The National Science Foundation has awarded PennWest California $1,228,857 for a learning community among its science faculty.

The three-year project, titled "Research-based Professional Development for Science Faculty and Its Impact on Student Learning," is under the direction of Dr. Peter Cormas, of the Department of Education; Dr. Louise Nicholson ​of the Department of Biology, Dr. Kyle Fredrick of the Department of Geosciences; and Dr. Min Li of the Department of Chemistry. All teach on California’s campus.

The grant will be used to implement a type of professional development known as a learning community, determine how this community relates to student learning, and contribute best practices to extend that framework toother STEM departments and higher education institutions.

The project seeks to not only create literate science students, but also to determine how it is able to do so.

“This project will take a scientific approach to examine whether learning communities – in this case, groups of faculty with a shared interest in science education – can effect change in student learning of science and, more broadly, in scientific literacy,” Nicholson said. “Learning communities have been shown to be an effective means of professional development in the K-12 setting, and this project applies the same concept to science faculty at Cal.” 

“We are rigorously examining whether these learning communities affect science education and if so, how does change occur: we are analyzing data at every level, from both faculty participants and from students in the courses they teach,” Nicholson added.

A few years ago, science faculty – including Cormas, Fredrick, Nicholson and Dr. Gregg Gould – began to meet to discuss their common passion, to improve scientific literacy among students. (Li joined the group upon Gould’s retirement.)

“As we started designing the program, we realized that we had issues finding studies that showed that learning communities changed one’s teaching, thereby, increasing student learning in the classroom.  In other words, folks who had used learning communities did not often test their students to see if participation in learning communities helped their students improve their learning of science,” Cormas said.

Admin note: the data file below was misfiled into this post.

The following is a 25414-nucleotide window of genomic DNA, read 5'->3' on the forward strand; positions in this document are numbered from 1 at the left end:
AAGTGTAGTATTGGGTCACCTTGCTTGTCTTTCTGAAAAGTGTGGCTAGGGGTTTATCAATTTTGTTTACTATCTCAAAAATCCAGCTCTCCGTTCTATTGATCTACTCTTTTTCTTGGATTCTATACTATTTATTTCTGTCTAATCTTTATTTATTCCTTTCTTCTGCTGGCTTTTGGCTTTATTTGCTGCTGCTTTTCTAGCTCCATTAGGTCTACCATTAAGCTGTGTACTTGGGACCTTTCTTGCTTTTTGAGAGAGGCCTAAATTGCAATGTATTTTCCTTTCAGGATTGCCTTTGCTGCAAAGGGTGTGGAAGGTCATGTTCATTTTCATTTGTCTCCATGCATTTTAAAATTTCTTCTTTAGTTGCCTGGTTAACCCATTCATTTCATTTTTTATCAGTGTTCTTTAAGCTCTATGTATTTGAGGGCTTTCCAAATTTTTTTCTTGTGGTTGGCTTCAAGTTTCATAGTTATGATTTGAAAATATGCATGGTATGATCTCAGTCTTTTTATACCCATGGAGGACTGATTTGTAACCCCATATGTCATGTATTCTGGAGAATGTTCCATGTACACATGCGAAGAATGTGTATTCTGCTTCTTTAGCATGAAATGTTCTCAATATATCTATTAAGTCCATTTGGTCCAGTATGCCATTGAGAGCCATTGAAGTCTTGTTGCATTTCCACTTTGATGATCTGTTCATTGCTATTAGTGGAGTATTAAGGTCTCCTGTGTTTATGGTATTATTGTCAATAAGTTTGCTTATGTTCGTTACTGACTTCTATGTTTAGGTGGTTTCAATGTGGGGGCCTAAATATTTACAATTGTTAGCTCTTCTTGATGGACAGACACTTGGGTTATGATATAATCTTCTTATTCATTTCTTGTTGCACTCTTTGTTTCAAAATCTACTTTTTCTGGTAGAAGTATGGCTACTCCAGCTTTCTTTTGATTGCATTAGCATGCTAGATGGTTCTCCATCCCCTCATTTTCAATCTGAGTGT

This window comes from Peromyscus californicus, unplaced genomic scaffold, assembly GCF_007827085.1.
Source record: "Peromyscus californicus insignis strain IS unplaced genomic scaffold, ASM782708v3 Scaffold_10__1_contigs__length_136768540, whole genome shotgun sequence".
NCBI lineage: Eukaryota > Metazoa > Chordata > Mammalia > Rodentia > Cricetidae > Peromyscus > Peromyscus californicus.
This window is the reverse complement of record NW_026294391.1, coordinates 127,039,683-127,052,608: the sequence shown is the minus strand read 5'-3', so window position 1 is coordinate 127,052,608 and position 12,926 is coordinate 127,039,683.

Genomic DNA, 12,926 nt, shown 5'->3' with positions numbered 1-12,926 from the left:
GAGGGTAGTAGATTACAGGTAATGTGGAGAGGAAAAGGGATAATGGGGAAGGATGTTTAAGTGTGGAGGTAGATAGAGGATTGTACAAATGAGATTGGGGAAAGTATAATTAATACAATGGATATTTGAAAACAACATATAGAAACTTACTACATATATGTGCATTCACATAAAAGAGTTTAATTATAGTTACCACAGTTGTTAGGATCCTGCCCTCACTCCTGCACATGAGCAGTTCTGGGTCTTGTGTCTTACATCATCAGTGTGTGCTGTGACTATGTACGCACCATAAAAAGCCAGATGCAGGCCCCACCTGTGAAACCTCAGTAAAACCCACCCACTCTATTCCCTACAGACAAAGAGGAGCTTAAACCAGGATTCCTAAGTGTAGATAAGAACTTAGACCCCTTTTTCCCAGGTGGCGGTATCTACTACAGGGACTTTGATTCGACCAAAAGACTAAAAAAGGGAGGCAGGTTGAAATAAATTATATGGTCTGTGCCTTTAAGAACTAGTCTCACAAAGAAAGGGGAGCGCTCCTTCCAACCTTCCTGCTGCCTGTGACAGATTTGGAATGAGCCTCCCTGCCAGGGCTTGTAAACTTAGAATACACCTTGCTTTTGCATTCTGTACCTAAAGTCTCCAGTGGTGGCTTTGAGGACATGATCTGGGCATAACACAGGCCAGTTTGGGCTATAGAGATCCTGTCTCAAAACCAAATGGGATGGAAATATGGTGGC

They collaborated to submit their best research to Bioscience, a top biology journal.

“By getting accepted, we understood that experts thought our design was a good one that could be tested,” Cormas said.

“It is uncommon for a university like PennWest to get an NSF grant because we are a teaching-centric university.  In other words, faculty spend a lot more time teaching and working with students than doing research. Most NSF grants go to large research university like Penn State University, Harvard University, and the University of Texas,” Cormas said.

Cormas said the grant is one of the largest Improving Undergraduate STEM Education grants that NSF has funded. The dollar amount reflects a large number of faculty participants who will receive a stipend, as well as funds for conference travel to present their findings to science faculty from other universities.

The project also will partner with RAND Corp. – one of the largest U.S. policy and evaluation think tanks – to evaluate the project. 

The award started Aug. 1. The group hopes to complete the planning and preparation phase in fall 2022, and begin the first learning community in spring 2023. The group has until 2025 to complete the project with data analysis and a final report.

The science faculty plan to publish findings after the project ends and take this project to other PennWest campuses and all other State System universities.

The National Science Foundation supports research, innovation, and discovery that provides the foundation for economic growth in this country. By advancing the frontiers of science and engineering, our nation can develop the knowledge and cutting-edge technologies needed to address the challenges we face today and will face in the future.